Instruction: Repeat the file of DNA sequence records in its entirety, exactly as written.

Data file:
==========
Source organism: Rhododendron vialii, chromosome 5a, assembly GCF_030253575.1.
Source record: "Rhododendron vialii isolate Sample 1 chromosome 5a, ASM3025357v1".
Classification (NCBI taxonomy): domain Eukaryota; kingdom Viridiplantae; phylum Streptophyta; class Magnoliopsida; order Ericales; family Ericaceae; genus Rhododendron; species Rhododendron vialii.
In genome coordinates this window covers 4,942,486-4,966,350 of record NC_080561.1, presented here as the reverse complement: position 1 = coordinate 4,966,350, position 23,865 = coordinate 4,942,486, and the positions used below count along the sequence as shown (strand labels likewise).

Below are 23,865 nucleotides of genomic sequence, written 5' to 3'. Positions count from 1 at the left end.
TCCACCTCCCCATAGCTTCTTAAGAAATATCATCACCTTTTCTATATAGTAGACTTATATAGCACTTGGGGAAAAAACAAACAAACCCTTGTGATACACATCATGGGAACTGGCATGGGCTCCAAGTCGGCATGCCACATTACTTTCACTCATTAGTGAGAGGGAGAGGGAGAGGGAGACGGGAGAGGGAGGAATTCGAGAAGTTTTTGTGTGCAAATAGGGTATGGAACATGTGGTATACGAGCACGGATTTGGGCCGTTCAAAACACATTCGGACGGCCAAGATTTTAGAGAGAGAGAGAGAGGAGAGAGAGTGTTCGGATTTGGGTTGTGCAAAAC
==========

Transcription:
Source organism: Rhododendron vialii, chromosome 5a, assembly GCF_030253575.1.
Source record: "Rhododendron vialii isolate Sample 1 chromosome 5a, ASM3025357v1".
Classification (NCBI taxonomy): domain Eukaryota; kingdom Viridiplantae; phylum Streptophyta; class Magnoliopsida; order Ericales; family Ericaceae; genus Rhododendron; species Rhododendron vialii.
In genome coordinates this window covers 4,942,486-4,966,350 of record NC_080561.1, presented here as the reverse complement: position 1 = coordinate 4,966,350, position 23,865 = coordinate 4,942,486, and the positions used below count along the sequence as shown (strand labels likewise).

Below are 23,865 nucleotides of genomic sequence, written 5' to 3'. Positions count from 1 at the left end.
TCCACCTCCCCATAGCTTCTTAAGAAATATCATCACCTTTTCTATATAGTAGACTTATATAGCACTTGGGGAAAAAACAAACAAACCCTTGTGATACACATCATGGGAACTGGCATGGGCTCCAAGTCGGCATGCCACATTACTTTCACTCATTAGTGAGAGGGAGAGGGAGAGGGAGACGGGAGAGGGAGGAATTCGAGAAGTTTTTGTGTGCAAATAGGGTATGGAACATGTGGTATACGAGCACGGATTTGGGCCGTTCAAAACACATTCGGACGGCCAAGATTTTAGAGAGAGAGAGAGAGGAGAGAGAGTGTTCGGATTTGGGTTGTGCAAAAC